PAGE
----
Rachel Sa’s recent Toronto Sun column was titled “Smarty pants — try a trade.” She tells the story of when her sister, who wanted to go into their family’s successful hair styling business had a discussion with a high school guidance counsellor: “Why would you go to hairstyling school?” the teacher asked. “You’re smart — you should go to university.”
Why the immediate prejudice against anything resembling a trade? Why the assumption that you don’t need to be smart to go into the trades? Just think about Mike Holmes of Holmes on Homes and his “Make it Right” productions and you realize just how extremely important a smart, talented and honest tradesperson really is. In fact, as a society, we can’t do without them. Yet, in the Greater Toronto area alone, Sa says there is a projected shortage. As she writes:
“In Tuesday’s [Ontario] provincial budget, the government has pledged $1.5 billion towards a new Skills to Jobs Action Plan designed to re-train workers for skilled jobs. There is a projected shortage of 354,000 skilled workers in Ontario by 2025. All those cranes that have mushroomed up around the GTA need people to operate them.”
So, parents and young people, I would encourage you to look at all the options available and not automatically turn away from a skills-based college diploma program or a trades apprenticeship. Opportunities are out there and university is not for everyone, no matter how “smart” a person may be because to be a successful tradesperson, you have to be just as smart and capable. The old idea of “being good with your hands” no longer holds. Computers and the latest technology are also used in the trades.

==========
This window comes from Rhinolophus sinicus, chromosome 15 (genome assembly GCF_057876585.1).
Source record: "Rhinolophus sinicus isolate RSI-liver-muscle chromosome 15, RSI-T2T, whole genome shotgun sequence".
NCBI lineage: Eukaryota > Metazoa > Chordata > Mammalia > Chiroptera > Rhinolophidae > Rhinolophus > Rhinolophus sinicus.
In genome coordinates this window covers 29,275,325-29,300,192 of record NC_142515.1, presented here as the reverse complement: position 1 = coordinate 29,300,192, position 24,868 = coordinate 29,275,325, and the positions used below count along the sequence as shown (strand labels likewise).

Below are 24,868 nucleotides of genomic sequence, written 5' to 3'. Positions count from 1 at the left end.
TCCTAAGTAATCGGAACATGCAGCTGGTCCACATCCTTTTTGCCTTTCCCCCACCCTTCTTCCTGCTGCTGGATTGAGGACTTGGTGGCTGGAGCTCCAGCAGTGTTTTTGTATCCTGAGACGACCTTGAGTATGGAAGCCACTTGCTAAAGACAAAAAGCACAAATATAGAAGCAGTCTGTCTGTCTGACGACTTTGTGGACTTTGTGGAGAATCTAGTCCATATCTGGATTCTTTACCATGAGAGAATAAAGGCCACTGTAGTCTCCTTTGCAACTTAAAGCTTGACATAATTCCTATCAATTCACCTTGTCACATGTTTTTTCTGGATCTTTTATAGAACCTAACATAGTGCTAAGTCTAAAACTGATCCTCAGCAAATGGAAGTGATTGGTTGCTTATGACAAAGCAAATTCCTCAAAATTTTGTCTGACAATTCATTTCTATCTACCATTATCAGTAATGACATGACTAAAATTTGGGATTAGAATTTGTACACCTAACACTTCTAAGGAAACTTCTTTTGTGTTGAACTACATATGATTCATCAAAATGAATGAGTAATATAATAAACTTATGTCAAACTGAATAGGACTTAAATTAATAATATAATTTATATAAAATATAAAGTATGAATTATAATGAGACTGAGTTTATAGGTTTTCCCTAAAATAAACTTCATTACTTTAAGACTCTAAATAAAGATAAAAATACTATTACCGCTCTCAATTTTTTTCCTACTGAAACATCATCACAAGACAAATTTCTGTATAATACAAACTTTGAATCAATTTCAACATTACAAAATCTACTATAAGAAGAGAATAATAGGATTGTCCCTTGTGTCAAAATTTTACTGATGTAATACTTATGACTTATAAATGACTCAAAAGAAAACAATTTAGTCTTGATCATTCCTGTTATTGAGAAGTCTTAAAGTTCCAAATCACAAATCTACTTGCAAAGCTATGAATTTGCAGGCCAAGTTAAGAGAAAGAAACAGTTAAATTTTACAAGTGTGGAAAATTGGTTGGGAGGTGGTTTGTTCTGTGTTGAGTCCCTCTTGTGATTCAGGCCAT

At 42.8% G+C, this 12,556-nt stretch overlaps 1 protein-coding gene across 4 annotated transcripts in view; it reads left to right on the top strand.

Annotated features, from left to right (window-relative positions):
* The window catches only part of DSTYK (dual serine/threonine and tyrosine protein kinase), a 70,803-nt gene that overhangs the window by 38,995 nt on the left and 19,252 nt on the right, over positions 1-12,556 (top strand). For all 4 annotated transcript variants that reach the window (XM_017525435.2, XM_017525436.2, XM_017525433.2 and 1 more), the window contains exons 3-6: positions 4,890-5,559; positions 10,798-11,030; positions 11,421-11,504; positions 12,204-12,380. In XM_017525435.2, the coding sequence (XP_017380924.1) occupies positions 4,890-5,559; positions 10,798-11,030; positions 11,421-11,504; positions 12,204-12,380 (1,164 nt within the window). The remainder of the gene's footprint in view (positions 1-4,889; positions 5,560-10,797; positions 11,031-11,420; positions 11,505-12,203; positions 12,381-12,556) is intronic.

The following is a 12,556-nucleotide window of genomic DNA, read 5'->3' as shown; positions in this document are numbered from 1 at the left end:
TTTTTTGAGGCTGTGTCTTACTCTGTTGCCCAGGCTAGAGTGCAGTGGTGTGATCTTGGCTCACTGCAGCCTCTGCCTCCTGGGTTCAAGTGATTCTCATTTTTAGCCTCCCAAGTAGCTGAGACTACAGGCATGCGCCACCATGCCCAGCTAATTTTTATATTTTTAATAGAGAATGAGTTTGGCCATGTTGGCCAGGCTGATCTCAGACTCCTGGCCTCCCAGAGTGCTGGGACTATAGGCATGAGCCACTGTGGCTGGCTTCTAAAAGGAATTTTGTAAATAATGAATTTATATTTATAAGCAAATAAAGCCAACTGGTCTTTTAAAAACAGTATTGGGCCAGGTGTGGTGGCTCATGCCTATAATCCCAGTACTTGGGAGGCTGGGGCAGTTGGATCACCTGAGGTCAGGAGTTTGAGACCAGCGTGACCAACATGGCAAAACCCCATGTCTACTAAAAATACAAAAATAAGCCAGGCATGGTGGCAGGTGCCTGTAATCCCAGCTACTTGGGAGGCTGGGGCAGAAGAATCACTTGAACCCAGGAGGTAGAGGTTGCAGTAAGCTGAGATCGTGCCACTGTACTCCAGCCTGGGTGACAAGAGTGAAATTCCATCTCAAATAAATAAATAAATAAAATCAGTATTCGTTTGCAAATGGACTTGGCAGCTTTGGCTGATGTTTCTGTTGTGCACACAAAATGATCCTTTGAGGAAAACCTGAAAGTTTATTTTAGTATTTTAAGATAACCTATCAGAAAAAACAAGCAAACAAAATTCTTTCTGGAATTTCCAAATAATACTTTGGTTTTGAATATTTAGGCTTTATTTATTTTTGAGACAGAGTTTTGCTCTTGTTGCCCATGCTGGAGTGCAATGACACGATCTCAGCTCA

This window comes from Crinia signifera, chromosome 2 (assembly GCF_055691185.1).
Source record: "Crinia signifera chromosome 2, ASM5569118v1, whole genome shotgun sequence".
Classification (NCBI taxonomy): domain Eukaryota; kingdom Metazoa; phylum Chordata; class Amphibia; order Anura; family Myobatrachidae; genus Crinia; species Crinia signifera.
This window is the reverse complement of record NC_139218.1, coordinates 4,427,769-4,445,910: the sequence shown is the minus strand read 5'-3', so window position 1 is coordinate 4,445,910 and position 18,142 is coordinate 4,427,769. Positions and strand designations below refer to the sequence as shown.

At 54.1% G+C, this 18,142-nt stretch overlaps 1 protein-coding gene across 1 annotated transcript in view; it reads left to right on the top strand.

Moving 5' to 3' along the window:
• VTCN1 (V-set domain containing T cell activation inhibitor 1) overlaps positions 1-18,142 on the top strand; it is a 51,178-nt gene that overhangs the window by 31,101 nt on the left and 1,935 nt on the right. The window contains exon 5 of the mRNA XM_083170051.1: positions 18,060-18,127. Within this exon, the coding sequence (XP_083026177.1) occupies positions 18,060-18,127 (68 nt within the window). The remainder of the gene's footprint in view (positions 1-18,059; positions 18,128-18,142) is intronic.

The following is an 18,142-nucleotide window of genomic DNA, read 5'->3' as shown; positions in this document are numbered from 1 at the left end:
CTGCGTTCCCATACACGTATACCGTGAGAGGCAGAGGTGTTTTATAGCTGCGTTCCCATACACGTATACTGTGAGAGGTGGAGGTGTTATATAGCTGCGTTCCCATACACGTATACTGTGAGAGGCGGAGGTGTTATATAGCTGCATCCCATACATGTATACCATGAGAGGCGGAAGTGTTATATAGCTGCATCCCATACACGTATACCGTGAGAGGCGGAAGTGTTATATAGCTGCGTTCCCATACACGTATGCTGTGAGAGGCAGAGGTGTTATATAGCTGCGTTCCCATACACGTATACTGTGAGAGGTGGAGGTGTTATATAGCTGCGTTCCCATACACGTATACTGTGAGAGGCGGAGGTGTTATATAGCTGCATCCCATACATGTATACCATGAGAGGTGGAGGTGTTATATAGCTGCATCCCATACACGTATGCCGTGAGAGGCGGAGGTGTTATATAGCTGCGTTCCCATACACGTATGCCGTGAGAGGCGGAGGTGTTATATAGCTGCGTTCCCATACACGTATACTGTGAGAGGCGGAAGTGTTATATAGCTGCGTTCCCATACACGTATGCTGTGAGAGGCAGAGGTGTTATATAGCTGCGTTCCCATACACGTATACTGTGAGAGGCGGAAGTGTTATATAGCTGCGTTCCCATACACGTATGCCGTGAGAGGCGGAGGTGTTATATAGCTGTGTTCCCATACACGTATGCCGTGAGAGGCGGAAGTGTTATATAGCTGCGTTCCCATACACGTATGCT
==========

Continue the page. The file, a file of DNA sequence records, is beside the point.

Moreover, if success is decided by income level and job satisfaction, many of those in the trades actually make more money and have better benefits than the types of jobs many students get after university — particularly those that are unionized. Like everything else, it depends on the person, the major students study in university and the job they get later.
Both my husband and I are university educated, each of us with several degrees between us. Yet, our children and children-in-law do not. They are in the trades, very talented at what they do and run successful businesses. Two are finish carpenters and one a brick layer and they are in demand and respected by their customers. One is actually learning the business from the ground up, a well established company that is now into its third generation.
The National Post had an article back on March 4th, 2008 that highlighted the Statistics Canada 2006 census on labour market activities, education and the language of work. They wrote:
“Only 10% of young adults aged 25 to 34 had a trade certificate in 2006, compared to 13% of adults aged 55 to 64.” Yet “the construction trades grew by 52,000 to 143,000 over the census period.”
University versus college or the trades? It should depend on the talents and interests of each young person, not a prejudice in favour of one over the other. All are worthy and honourable choices.